"Only buy something that you'd be perfectly happy to hold if the market shut down for 10 years." -- Warren Buffett

Investing in businesses for long periods of time has several advantages. First, it allows truly exceptional businesses to compound your wealth without having to do anything else.

Take Coca-Cola as an example: A $1,000 investment in Coca-Cola 25 years ago would now be worth $14,900 (including dividends). Coca-Cola was not a wild gamble in 1990; Warren Buffett had purchased the stock the year before, and Coca-Cola already had 25 years of consecutive dividend increases. Investing in Coca-Cola a quarter century ago and simply holding the stock would have produced phenomenal results, and Coca-Cola wasn't even close to the best buy and hold stock of 1990. The following companies all did better for dividend investors (if held for the long run):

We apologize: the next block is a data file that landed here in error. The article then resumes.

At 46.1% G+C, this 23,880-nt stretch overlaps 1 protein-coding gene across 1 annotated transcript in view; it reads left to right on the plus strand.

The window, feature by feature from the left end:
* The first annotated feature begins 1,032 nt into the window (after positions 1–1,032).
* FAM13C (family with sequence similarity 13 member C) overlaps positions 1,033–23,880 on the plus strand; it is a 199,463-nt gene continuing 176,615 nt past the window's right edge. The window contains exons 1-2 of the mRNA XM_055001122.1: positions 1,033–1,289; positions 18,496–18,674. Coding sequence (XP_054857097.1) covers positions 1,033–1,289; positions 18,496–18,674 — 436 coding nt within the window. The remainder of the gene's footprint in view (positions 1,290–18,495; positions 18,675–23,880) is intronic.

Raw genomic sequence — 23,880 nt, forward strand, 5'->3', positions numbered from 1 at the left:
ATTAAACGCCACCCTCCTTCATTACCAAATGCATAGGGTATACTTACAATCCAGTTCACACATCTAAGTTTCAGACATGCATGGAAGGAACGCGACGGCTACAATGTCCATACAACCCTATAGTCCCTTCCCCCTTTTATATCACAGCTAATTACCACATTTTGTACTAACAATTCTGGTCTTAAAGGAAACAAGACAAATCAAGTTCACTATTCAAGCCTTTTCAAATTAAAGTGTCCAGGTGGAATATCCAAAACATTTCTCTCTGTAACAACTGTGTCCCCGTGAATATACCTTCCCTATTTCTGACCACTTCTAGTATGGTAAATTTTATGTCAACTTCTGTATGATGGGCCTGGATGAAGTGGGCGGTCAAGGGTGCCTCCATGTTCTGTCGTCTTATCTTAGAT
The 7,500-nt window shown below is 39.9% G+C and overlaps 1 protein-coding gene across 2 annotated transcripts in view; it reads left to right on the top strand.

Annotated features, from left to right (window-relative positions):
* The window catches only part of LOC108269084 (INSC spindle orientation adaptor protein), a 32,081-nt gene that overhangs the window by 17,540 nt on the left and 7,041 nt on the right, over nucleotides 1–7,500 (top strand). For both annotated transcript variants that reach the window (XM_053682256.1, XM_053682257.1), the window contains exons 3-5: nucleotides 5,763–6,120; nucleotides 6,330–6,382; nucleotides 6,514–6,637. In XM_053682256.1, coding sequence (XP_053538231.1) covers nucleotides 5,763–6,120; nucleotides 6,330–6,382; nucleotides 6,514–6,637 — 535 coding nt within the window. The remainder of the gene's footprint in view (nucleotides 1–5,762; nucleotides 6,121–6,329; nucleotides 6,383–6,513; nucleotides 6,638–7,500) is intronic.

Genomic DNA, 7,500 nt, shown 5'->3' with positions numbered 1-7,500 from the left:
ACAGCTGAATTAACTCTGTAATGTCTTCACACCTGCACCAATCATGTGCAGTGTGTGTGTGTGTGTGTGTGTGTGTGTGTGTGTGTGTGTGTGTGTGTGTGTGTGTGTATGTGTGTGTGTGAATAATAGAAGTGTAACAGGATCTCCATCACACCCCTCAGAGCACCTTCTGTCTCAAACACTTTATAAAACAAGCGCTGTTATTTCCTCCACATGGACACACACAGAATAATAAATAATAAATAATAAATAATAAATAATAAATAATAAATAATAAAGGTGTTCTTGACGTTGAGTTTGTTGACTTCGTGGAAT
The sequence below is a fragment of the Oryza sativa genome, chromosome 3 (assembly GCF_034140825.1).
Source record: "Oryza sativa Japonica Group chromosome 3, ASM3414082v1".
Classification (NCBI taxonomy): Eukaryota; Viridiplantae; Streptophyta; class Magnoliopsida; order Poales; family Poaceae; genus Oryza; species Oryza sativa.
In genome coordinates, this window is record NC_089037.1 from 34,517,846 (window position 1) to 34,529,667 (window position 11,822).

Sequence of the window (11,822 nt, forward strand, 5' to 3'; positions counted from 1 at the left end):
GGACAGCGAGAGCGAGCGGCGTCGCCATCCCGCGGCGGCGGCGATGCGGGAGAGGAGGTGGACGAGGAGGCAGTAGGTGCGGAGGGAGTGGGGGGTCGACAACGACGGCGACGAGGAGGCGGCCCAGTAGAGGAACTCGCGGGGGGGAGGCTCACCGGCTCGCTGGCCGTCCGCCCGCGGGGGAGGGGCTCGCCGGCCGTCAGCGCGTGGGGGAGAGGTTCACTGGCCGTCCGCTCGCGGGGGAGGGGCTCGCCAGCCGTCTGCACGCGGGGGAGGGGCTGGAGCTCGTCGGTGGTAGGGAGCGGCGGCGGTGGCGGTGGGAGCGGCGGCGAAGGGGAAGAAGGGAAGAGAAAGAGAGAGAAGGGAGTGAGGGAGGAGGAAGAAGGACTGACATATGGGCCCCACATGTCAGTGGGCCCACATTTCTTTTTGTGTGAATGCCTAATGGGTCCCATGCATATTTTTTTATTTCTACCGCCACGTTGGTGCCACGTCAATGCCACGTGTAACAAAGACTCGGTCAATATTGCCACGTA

• Procter & Gamble (PG
  • Johnson & Johnson (JNJ
  • Colgate-Palmolive (CL
  • Lowe's (LOW

Lowe's in particular has turned a $1,000 investment in 1990 into over $100,000 today (including dividends). Interestingly, all of the companies listed in this section already had 25 years or more of consecutive dividend increases -- they were already well-known high-quality stocks.

"My favorite holding period is forever." -- Warren Buffett

Buying and holding generates fantastic returns only when an investor holds shares of great companies that continuously compound shareholder wealth thanks to their strong competitive advantages. Investing for the long-run has another benefit: It is a tax-advantaged strategy. When an investor sells a stock (in a taxable account), they must pay capital-gains taxes. By not selling a stock, you are allowing the money you would have had to pay in capital gains taxes to continue compounding for you. This is one of the primary reasons behind Warren Buffett's extremely long holding periods.

Holding stocks for long periods has a third advantage. Rarely buying and selling stocks greatly reduces portfolio turnover. Low portfolio turnover means lower frictional costs like brokerage transaction costs, slippage, etc. The lower you keep your investment related costs, the more money you have to actually invest. Holding for long periods of time allows your money to compound in your best ideas, is tax efficient, and reduces investment related costs; a win-win-win situation for individual investors.